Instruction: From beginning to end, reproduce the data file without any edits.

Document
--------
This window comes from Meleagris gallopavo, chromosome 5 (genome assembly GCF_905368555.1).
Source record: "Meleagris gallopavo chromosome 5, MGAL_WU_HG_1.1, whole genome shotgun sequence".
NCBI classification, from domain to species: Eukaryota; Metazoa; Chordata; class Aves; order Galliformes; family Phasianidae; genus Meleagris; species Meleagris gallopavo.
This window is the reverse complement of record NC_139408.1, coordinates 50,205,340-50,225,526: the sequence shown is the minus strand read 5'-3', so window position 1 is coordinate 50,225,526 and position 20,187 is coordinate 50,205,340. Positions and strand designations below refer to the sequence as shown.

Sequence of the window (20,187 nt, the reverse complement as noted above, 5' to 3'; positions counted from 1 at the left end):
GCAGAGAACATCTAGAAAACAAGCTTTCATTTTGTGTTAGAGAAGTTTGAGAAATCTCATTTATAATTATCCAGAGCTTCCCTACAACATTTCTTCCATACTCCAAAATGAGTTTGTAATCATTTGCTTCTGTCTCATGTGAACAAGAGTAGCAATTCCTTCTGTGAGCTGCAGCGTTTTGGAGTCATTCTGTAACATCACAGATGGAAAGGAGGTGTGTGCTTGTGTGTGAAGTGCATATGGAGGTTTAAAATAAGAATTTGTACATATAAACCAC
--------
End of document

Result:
This window comes from Meleagris gallopavo, chromosome 5 (genome assembly GCF_905368555.1).
Source record: "Meleagris gallopavo chromosome 5, MGAL_WU_HG_1.1, whole genome shotgun sequence".
NCBI classification, from domain to species: Eukaryota; Metazoa; Chordata; class Aves; order Galliformes; family Phasianidae; genus Meleagris; species Meleagris gallopavo.
This window is the reverse complement of record NC_139408.1, coordinates 50,205,340-50,225,526: the sequence shown is the minus strand read 5'-3', so window position 1 is coordinate 50,225,526 and position 20,187 is coordinate 50,205,340. Positions and strand designations below refer to the sequence as shown.

Sequence of the window (20,187 nt, the reverse complement as noted above, 5' to 3'; positions counted from 1 at the left end):
GCAGAGAACATCTAGAAAACAAGCTTTCATTTTGTGTTAGAGAAGTTTGAGAAATCTCATTTATAATTATCCAGAGCTTCCCTACAACATTTCTTCCATACTCCAAAATGAGTTTGTAATCATTTGCTTCTGTCTCATGTGAACAAGAGTAGCAATTCCTTCTGTGAGCTGCAGCGTTTTGGAGTCATTCTGTAACATCACAGATGGAAAGGAGGTGTGTGCTTGTGTGTGAAGTGCATATGGAGGTTTAAAATAAGAATTTGTACATATAAACCAC